Washington, Dec 12: A new study has revealed how some aspects of our personality may affect our health and wellbeing, supporting long-observed associations between aspects of human character, physical health and longevity.
A team of health psychologists at The University of Nottingham and the University of California in Los Angeles carried out a study to examine the relationship between certain personality traits and the expression of genes that can affect our health by controlling the activity of our immune systems.
Although the study did not find any results to support a common theory that tendencies toward negative emotions such as depression or anxiety can lead to poor health (disease-prone personality), it was found that a person’s degree of extraversion and conscientiousness is related to differences in immune cell gene expression.
The study used highly sensitive microarray technology to examine relationships between the five major human personality traits and two groups of genes active in human white blood cells (leukocytes): one involving inflammation, and another involving antiviral responses and antibodies.
Leading the research, Professor Kavita Vedhara, from The University of Nottingham’s School of Medicine, said that their results indicated that ‘extraversion’ was significantly associated with an increased expression of pro-inflammatory genes and that ‘conscientiousness’ was linked to a reduced expression of pro-inflammatory genes.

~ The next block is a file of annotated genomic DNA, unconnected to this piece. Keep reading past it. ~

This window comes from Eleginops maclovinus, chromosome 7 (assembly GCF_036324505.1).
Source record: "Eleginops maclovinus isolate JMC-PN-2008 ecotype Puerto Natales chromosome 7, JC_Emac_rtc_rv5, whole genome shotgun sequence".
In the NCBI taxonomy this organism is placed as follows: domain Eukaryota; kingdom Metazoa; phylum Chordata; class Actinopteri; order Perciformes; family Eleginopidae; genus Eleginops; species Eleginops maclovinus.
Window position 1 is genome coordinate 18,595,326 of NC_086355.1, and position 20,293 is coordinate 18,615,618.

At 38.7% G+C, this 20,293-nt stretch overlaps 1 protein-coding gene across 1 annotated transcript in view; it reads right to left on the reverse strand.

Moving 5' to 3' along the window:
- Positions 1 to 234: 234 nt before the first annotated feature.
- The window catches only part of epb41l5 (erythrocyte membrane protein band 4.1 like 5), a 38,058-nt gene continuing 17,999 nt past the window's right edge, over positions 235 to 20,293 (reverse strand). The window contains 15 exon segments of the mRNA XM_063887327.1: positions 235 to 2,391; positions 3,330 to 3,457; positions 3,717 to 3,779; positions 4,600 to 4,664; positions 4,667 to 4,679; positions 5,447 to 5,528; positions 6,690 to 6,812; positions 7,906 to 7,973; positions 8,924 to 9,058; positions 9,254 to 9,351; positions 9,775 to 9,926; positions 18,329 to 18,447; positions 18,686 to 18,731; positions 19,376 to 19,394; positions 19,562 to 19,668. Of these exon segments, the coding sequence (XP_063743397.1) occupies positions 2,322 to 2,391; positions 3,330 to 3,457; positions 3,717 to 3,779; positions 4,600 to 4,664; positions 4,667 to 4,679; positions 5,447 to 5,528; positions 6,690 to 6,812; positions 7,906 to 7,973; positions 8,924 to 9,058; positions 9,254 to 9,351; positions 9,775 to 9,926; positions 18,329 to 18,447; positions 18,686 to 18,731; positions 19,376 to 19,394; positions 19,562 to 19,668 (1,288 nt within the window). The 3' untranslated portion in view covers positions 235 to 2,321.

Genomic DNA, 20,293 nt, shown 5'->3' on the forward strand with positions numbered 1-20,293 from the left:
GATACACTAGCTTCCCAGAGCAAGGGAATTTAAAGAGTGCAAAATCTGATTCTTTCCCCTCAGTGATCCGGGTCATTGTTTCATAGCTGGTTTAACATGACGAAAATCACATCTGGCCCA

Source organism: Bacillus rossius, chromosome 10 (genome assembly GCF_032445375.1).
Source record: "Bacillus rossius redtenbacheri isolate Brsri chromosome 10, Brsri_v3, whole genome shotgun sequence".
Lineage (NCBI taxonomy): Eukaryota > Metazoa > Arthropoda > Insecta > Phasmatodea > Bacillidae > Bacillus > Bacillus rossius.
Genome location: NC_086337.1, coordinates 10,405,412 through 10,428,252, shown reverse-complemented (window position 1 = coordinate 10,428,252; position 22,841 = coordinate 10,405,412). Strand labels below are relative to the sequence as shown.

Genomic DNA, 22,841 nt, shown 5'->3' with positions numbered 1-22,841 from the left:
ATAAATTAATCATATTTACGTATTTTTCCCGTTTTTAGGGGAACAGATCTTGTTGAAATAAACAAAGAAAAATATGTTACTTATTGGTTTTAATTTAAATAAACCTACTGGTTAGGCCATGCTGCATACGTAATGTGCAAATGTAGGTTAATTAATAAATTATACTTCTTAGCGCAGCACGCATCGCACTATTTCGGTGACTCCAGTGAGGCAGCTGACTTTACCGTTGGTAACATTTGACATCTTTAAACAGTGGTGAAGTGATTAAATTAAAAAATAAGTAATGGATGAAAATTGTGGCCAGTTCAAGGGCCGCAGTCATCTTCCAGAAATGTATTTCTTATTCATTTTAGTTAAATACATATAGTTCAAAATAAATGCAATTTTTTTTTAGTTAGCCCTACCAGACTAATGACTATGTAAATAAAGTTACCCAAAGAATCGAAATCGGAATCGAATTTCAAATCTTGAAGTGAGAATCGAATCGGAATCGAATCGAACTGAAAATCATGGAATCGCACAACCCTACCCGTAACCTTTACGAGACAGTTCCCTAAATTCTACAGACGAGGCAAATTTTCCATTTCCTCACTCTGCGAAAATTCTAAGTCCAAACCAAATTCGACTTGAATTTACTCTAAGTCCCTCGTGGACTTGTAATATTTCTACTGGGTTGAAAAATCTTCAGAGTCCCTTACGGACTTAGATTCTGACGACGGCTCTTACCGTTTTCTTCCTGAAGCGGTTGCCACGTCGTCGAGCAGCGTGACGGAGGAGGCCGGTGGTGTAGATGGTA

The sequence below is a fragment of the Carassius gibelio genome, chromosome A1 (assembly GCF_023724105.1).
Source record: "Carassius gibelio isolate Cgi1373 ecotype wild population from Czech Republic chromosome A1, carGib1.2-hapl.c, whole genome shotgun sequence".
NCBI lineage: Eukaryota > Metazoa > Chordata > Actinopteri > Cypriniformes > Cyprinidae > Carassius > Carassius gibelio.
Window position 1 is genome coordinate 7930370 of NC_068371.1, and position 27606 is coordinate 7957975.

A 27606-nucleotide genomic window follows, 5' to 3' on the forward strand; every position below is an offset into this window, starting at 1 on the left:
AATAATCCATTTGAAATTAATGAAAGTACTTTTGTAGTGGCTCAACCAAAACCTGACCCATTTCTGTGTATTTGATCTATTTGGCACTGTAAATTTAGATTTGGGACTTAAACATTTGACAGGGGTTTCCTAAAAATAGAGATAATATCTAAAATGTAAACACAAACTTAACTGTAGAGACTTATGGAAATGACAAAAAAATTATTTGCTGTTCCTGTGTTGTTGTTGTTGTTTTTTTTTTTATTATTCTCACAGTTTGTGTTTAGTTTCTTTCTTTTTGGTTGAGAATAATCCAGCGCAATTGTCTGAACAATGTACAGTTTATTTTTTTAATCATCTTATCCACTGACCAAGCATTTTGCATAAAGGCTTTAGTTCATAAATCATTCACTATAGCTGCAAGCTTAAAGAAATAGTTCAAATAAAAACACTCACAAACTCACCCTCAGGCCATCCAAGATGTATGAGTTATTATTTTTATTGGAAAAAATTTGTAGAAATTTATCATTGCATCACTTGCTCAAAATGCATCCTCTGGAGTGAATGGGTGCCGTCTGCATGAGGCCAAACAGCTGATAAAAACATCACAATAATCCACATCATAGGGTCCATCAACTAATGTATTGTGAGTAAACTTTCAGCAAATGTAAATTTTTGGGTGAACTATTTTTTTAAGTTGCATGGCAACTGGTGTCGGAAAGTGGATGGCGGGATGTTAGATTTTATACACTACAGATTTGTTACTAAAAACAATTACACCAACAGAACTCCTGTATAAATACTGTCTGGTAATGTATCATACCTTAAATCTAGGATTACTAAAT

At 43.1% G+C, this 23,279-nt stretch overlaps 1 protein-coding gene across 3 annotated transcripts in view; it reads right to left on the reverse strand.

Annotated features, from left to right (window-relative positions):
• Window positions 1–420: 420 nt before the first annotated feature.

She explained that individuals who they would expect to be exposed to more infections as a result of their socially orientated nature (i.e., extraverts) appear to have immune systems that they would expect can deal effectively with infection. While individuals who may be less exposed to infections because of their cautious/conscientious dispositions have immune systems that may respond less well.
The research concludes that although the biological mechanisms of these associations need to be explored in future research, these new data may shed new light on the long-observed epidemiological associations between personality, physical health , and human longevity.